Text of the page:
Review: Richard Smith on the I Ching

The I Ching: A Biography
Richard J. Smith
Princeton University Press, 2012
ISBN 978-0691145099
Hardcover, 304 pp.
US$24.95
Fathoming the Cosmos and Ordering the World
The Yijing (I Ching, or Classic of Changes) and Its Evolution in China
Richard J. Smith
University of Virginia Press, 2008, 2018 (paper)
Paper, 416 pp.
ISBN 9780813940465
US$35.00
Mapping China and Managing the World: Culture, Cartography and Cosmology in Late Imperial Times
Routledge, 2012
Paper, 288 pp.
US$55.95

Richard Smith, a professor of Chinese history from Rice University in Texas, has written several outstanding books about the Yijing that will be of interest to readers looking to learn about where the Yijiing came from, what it meant, and how it spread around the world.

The first, Fathoming the Cosmos and Ordering the World: The Yijing (I Ching, or Classic of Changes) and Its Evolution in China is an in-depth look at almost every aspect of the Yijing: how it was used and by whom, the schools of thought that used and extended its meaning,  how its use evolved, the key personalities who wrote about it, and how it came to have such a global impact. Fathoming the Cosmos is a key starting point for any English-language Yijing research. Even a cursory look through it will demonstrate that dozens more volumes could easily be written on Yijing topics. The book has recently been reissued in paperback. In a companion volume, The I Ching: A Biography, Smith revisits the material of Fathoming the Cosmos, reworking it to create a volume for a general audience. Both books have thorough notes, indexes, and bibliographies.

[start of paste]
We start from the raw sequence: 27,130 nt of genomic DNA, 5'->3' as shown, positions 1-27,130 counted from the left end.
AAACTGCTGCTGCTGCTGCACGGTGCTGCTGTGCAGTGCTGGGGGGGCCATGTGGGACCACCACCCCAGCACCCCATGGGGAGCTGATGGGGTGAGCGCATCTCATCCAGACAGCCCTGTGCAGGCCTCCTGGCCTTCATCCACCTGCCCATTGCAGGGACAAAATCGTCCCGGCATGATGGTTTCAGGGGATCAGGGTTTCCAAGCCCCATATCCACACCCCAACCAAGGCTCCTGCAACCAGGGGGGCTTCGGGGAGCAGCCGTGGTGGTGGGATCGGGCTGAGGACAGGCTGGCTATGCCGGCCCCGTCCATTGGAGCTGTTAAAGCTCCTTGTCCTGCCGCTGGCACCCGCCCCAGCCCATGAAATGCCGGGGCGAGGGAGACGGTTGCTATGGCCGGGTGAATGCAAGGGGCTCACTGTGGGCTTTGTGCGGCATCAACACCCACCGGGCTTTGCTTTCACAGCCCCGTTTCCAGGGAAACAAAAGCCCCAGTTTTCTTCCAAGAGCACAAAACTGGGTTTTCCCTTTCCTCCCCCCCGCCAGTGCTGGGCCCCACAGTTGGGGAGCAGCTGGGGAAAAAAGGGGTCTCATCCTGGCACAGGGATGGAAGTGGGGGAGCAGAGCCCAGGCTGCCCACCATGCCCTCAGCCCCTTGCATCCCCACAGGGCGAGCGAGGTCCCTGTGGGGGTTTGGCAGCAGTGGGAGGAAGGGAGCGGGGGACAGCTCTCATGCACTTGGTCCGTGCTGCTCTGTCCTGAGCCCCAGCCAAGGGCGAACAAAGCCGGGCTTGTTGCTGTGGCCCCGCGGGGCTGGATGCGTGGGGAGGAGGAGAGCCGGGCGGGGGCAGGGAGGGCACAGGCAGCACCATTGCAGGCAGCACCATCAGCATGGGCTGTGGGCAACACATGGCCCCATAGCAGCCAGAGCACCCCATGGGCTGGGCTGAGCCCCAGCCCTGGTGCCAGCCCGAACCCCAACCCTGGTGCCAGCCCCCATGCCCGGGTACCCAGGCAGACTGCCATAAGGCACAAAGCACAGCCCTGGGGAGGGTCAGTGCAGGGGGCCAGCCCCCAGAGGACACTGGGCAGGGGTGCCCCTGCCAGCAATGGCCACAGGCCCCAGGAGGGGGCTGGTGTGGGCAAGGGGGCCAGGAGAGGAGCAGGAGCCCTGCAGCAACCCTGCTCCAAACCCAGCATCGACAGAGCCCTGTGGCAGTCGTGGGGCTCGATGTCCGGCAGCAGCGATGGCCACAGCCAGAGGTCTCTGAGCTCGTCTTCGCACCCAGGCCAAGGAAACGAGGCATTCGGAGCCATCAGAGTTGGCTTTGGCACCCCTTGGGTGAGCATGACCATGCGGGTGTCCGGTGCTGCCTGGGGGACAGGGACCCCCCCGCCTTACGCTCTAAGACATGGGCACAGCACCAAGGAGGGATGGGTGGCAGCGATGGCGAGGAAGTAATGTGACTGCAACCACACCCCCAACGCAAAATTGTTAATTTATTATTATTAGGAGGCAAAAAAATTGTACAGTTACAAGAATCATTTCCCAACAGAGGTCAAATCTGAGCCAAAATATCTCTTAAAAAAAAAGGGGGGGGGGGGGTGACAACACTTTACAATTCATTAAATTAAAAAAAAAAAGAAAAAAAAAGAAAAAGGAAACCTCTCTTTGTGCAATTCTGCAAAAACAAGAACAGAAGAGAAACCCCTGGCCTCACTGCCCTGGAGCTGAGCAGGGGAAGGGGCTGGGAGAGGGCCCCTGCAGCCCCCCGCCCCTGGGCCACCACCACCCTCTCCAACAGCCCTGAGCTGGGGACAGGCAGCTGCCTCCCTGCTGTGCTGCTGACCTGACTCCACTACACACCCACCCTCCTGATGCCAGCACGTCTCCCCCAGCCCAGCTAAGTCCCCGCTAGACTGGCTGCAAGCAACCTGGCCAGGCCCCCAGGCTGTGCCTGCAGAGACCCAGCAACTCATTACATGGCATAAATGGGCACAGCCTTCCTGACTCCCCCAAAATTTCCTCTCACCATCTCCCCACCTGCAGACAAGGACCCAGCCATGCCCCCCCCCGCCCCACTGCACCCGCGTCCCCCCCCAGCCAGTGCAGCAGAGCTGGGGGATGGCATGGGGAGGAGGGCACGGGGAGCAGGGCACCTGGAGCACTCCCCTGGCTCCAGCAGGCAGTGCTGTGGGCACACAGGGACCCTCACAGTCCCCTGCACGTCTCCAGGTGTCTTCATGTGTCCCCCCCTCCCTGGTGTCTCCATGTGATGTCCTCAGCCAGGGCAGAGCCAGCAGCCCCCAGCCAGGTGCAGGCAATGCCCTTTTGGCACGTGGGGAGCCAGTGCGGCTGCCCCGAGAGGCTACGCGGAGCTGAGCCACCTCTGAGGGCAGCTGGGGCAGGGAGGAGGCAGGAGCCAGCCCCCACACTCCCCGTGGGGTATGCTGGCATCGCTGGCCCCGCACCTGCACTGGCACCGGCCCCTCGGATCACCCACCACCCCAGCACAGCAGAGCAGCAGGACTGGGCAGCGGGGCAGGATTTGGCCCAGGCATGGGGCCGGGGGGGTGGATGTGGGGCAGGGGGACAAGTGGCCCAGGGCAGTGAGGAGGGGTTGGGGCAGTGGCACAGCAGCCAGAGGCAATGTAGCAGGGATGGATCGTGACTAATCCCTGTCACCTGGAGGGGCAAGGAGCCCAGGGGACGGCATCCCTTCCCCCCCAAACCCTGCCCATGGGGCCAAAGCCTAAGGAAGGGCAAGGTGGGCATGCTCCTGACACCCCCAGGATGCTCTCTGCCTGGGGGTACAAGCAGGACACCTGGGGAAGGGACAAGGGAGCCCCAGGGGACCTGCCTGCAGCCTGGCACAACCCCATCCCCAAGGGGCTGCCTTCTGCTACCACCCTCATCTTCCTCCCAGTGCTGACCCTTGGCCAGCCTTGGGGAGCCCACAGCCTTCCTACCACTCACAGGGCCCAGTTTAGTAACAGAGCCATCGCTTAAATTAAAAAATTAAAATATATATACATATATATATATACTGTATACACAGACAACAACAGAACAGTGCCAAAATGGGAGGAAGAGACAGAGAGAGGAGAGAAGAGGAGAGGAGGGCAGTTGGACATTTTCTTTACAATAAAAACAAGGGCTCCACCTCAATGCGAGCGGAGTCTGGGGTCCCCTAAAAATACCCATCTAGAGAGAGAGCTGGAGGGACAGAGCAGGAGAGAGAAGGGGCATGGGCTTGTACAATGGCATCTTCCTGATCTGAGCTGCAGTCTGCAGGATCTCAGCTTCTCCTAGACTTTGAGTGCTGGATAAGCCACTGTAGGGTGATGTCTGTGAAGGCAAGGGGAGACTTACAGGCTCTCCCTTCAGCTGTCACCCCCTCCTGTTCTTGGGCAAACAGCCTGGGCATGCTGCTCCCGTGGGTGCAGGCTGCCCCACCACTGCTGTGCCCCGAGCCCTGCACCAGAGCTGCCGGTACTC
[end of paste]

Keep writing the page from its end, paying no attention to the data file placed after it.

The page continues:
Smith is author of several other highly regarded books that look at aspects of imperial Chinese history, culture, ritual, and ordering of the world. Fortunetellers and Philosophers: Divination in Traditional Chinese Society (1991) was his first foray into the Yijing, and also looked at topics such as fengshui, mediums, and face-reading.

Smith’s recent book, Mapping China and Managing the World (2013) revises a number of his lectures and articles. Several of these, updated into full chapters, are directly about the Yijing. “The Languages of the Yijing and the Representation of Reality,” is a thorough overview of Yijing studies. “Divination in the Qing” shows how involved the Qing dynasty rulers were with Yijing study and divination (remembering that the Qing themselves were Manchurians, not Chinese), while “Jesuit Interpretations of the Yijing in Global Perspective” covers the intriguing and complex interactions between European Christians and the Chinese during that dynasty. Smith’s introduction to the book also provides a good summary of current questions and issues about Chinese studies in general, and explains how he came to be interested in the Yijing. Central to this was comprehending that the Yijing is deeply connected with all aspects of Chinese culture and society.